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State officials discuss easing restrictions, concerns about West MI cases, and Tuesday's election

Gretchen Whitmer at a podium

After easing restrictions for industries like landscaping and construction over the past two weeks, Governor Gretchen Whitmer announced today in a press briefing that the state will need to have a waiting period before making decisions about other industries going back to work.

Governor Whitmer announced last week construction could begin again on May 7. She says now thestate will study if cases of COVID-19 begin to increase again when some sectors of the economy return to work.

“It’s really important that between each of these moments where we reengage another sector that we have some time go by so we can assess. Is COVID-19 starting to rise in a particular area again, or not? Is it safe to turn the knob for the next step?”

Whitmer says the ideal time for watching a re-introduced industry, would be two weeks, the outer limit of the incubation time for COVID-19. But she says the time could be shorter for other industries in parts of the state with lower risk.

The state’s Economic Recovery Council will work with scientists from the University of Michigan to determine risk ratings for different industries.

State officials say overall, Michigan’s COVID-19 numbers are heading in the right direction.

But Michigan’s Chief Medical Executive Dr. Joneigh Khaldun is concerned about rising cases in West Michigan and in rural communities in Northern Michigan.

“We’re closely working with our local health departments in those areas to make sure we are monitoring any outbreaks and isolating and quarantining people as necessary,” she said.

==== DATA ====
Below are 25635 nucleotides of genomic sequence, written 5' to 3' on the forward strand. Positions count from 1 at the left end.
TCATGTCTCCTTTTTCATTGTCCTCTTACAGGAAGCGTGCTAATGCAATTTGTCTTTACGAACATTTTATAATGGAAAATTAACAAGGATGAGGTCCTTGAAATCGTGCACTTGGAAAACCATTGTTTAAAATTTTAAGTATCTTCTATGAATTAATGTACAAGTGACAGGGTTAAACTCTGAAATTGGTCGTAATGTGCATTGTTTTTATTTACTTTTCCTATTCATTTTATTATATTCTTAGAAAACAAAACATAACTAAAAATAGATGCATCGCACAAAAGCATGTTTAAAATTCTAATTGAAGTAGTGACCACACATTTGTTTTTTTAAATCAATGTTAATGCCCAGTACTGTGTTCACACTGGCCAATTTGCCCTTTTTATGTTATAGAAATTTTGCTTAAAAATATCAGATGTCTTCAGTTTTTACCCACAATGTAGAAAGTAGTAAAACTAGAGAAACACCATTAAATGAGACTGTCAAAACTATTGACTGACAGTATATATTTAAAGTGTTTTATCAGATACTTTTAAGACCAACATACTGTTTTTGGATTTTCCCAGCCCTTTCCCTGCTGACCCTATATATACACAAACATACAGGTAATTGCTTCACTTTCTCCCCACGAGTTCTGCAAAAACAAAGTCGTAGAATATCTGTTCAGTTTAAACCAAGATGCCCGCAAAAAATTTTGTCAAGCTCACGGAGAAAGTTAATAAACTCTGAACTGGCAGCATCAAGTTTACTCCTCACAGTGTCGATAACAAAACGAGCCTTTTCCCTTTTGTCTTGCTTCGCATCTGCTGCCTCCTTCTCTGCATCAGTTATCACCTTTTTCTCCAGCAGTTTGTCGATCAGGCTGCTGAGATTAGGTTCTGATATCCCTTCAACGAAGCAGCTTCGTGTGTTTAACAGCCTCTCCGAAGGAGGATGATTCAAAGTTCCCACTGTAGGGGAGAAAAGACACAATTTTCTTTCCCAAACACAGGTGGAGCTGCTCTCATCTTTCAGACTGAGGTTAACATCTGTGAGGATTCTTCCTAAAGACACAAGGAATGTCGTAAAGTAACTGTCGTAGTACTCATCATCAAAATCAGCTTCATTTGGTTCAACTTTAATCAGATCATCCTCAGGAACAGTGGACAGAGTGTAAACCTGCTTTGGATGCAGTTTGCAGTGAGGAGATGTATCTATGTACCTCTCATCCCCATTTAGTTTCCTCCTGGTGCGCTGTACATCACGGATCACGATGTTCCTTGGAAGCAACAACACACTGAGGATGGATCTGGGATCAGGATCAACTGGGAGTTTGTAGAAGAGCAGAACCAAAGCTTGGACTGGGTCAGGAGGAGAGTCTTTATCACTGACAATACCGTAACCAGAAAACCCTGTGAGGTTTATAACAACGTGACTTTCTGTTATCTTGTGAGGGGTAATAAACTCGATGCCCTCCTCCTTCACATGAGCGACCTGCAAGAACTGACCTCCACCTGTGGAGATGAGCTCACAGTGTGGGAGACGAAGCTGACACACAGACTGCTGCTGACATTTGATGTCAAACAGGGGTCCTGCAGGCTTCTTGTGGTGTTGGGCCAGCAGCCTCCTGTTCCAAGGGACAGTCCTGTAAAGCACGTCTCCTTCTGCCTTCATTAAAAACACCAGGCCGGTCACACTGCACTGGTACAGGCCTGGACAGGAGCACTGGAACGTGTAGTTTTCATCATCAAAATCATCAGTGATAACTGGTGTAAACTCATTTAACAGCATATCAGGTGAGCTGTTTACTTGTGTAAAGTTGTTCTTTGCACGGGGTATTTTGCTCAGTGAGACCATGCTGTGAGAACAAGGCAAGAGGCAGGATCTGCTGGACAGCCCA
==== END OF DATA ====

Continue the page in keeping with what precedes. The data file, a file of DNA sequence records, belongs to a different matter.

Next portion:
Over the past eight weeks, more than 43,000 Michiganders have tested positive for the disease. More than one-third have officially recovered from the disease.

More than 4,000 people have died.

Additionally, Whitmer has created an office to oversee how money is being spent in the state’s battle with COVID-19.

Whitmer says the office will trace where money from the state treasury, philanthropic groups, and the federal government is being spent.

“Michiganders have the right to expect no less so in a time of crisis that state government will be responsible stewards of their resources,” she said.

The Department of Technology, Management and Budget will designate a Chief COVID-19 Accountability Officer to lead the Accountability Office.

jocelyn benson at podium
Credit michigan.gov

In the same press briefing, Michigan Secretary of State Jocelyn Benson says voter turnout for Tuesday’s election is almost twice what’s normal for a May election.

The COVID-19 pandemic forced the state to make the May election primarily "mail-in," closing most polling places to in-person voting.

County clerks are required to have one location open on election day for same-day registration and filing of absentee ballots.

Benson says absentee ballots were sent to registered voters in communities holding votes on various school ballot measures.

“Voters should take assurance in this. With two statewide elections on the horizon, this August and November, we have shown that we can protect your health and your right to vote.”

Benson says a normal May election draws about 12% of eligible voters.

She says so far 20% of voters eligible for the May 5 election have returned ballots.

Michigan Radio listeners, readers, and reporters are rising to the challenge every day. If you can, please support essential journalism during this crisis.

Steve Carmody has been a reporter for Michigan Public since 2005. Steve previously worked at public radio and television stations in Florida, Oklahoma and Kentucky, and also has extensive experience in commercial broadcasting.
Abigail Censky is the Politics & Government reporter at WKAR. She started in December 2018.
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